Bomber Bites With Jumping Joe–Does the Bullpen Need New Blood?
Mandatory Credit: Chad R. MacDonald.
The bullpen for the Yankees has been the one piece of the puzzle that manager Joe Girardi has been able to count on all season. The starting rotation has been decimated by injuries. The lineup has been anemic and incapable of hitting for power or with runners in scoring position. The infield defense has been abysmal and depending on how you view the success the overshifting employed by the Yankees, could actually be even worse than what we have seen thus far. However, the bullpen has been the rock upon which Girardi has been able to lean on all season.
That rock, however, may be starting to show some wear and tear. Because of injuries to CC Sabathia, Ivan Nova and Michael Pineda, the starting rotation, with the notable exception of Masahiro Tanaka, have not been able to pitch deep into games. The trio of Vidal Nuno, David Phelps and Chase Whitley are only averaged just over five innings per start. That leaves the bullpen to get the other four (or more) innings in a game. All of that work adds up.
"The Yankees lead the majors in relief appearances lasting over one inning, with 80 such appearances. Dellin Betances leads the way with 22 such appearances. For the sake of perspective, the Yankees only had 101 such relief appearances over the whole of the 2013 season. (h/t Michael Axisa, River Avenue Blues)"
The Yankees need to keep Betances, Adam Warren, David Robertson and Shawn Kelley sharp and not work them to death. After throwing four innings in two days, Girardi stated that Betances was unavailable for last night’s game and perhaps today’s matinée as well. That leaves the Yankees short handed in the pen. Fortunately, Hiroki Kuroda finally gave the Bombers some length, pitching eight strong innings in last night’s loss.
Girardi is known for his mastery of managing a bullpen. While he predecessor, Hall of Famer inductee Joe Torre, would run the same arms out to the mound every night without regard for anyone’s long term health or the team’s long term plans, Girardi has taken a more measured approach in recent years. Many Yankee fans remember the “Joba Rules” that were put in place to restrain Torre from abusing the wunderkind Joba Chamberlain. Girardi has developed an approach that still uses the spirit of those guidelines. But this season has been unique in the sheer magnitude of outs that the bullpen has been tasked with providing. Someone has to work these innings and get these outs everyday.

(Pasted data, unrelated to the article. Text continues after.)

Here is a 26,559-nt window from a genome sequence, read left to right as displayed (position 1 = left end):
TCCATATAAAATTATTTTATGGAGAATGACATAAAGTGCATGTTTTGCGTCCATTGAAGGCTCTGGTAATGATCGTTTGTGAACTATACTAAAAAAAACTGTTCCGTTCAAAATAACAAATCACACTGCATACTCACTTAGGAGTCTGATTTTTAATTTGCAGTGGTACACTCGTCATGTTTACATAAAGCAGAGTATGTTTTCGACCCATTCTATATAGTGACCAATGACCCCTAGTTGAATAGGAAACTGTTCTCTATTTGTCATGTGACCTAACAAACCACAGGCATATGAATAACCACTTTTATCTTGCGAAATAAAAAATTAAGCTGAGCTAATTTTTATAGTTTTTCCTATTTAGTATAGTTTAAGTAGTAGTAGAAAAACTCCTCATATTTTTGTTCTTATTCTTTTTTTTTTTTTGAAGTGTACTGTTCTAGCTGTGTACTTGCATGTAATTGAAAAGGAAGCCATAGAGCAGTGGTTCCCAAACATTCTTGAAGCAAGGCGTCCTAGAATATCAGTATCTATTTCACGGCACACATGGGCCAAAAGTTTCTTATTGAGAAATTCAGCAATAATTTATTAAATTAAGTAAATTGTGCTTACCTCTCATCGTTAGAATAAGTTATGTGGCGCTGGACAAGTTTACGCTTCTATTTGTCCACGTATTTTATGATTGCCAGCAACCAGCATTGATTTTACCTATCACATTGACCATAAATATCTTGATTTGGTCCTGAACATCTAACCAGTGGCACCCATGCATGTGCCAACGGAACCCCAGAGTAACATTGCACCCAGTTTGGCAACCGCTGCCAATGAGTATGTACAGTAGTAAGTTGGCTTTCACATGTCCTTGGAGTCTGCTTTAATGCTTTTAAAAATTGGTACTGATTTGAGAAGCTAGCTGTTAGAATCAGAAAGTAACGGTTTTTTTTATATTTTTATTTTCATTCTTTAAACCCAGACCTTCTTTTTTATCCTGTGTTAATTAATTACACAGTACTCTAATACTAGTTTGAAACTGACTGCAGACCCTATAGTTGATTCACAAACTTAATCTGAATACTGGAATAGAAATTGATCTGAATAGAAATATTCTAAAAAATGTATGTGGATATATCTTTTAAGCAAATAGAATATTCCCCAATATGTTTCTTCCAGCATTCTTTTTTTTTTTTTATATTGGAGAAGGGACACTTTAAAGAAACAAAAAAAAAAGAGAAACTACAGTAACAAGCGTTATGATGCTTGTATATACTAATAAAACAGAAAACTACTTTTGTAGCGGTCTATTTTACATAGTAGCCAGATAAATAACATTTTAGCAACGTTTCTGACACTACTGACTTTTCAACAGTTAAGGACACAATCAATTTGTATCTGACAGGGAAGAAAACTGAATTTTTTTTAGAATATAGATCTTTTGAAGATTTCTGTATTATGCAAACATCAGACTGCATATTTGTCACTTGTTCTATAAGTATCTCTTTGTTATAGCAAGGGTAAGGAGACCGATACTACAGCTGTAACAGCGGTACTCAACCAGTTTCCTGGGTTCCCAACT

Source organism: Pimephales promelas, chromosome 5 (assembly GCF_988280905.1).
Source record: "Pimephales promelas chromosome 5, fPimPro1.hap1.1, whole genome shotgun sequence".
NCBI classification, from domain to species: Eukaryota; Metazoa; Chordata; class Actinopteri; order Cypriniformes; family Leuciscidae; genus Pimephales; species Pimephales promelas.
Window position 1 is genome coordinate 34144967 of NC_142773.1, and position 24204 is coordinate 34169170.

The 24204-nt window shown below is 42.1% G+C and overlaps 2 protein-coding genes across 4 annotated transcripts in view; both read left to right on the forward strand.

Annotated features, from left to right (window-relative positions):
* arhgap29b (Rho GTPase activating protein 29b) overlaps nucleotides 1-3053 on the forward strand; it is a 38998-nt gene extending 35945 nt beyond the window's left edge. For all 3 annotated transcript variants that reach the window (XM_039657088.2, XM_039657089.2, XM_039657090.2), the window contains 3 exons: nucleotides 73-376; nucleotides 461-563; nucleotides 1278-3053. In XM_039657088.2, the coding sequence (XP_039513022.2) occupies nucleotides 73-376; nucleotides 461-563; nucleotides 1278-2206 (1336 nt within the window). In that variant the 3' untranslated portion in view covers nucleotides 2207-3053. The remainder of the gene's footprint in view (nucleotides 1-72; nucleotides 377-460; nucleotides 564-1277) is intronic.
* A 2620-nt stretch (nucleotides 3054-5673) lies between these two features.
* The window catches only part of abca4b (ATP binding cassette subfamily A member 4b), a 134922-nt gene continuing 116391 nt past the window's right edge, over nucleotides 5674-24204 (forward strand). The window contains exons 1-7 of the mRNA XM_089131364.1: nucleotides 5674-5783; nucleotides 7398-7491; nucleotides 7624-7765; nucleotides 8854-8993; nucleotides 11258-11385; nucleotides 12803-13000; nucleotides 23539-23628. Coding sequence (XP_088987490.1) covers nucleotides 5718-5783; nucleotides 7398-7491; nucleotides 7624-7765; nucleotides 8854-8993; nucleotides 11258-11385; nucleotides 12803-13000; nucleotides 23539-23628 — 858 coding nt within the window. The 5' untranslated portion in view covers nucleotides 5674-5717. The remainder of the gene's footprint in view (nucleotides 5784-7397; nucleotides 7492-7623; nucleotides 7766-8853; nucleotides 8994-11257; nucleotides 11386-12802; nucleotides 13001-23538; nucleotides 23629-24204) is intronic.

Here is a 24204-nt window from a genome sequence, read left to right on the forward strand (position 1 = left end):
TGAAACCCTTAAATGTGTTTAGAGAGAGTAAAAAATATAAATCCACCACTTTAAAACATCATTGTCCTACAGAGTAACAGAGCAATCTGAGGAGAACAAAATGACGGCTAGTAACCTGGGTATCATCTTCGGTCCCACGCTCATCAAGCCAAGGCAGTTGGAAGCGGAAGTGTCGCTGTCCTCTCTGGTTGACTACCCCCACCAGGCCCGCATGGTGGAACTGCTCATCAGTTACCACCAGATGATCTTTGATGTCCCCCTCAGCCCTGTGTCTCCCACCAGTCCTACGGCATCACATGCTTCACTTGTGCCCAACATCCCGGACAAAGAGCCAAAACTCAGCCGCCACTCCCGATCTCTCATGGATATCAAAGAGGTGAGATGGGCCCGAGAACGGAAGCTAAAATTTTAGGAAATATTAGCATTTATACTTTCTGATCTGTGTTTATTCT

Mandatory Credit: Anthony Gruppuso-USA TODAY Sports
The answer for Girardi may come in the form of a new bullet for his bullpen gun. While the middle and set up men have been suberb this season, Kelley’s recent struggles since his return from DL notwithstanding, the back end of the bullpen has been revolving door between the Bronx and AAA Scranton. Alfredo Aceves, Jose Ramirez, Matt Daley, Wade LeBlanc, Jim Miller, Preston Claiborne, and David Huff have all rode the shuttle due to ineffectiveness in the role. The acquisition of another reliever would provide some stability to the back end of the pen in addition to providing Girardi another weapon to use instead of beating Betances and Warren into the ground.
Of course, getting more innings out of the starting staff and more runs on the board would help ease the strain on the bullpen too. But considering the age of this lineup and the lack of game changers on the trade market, picking up an extra arm to shore up the bullpen seems like the least expensive and most likely way to prevent the bullpen from blowing up due to overwork.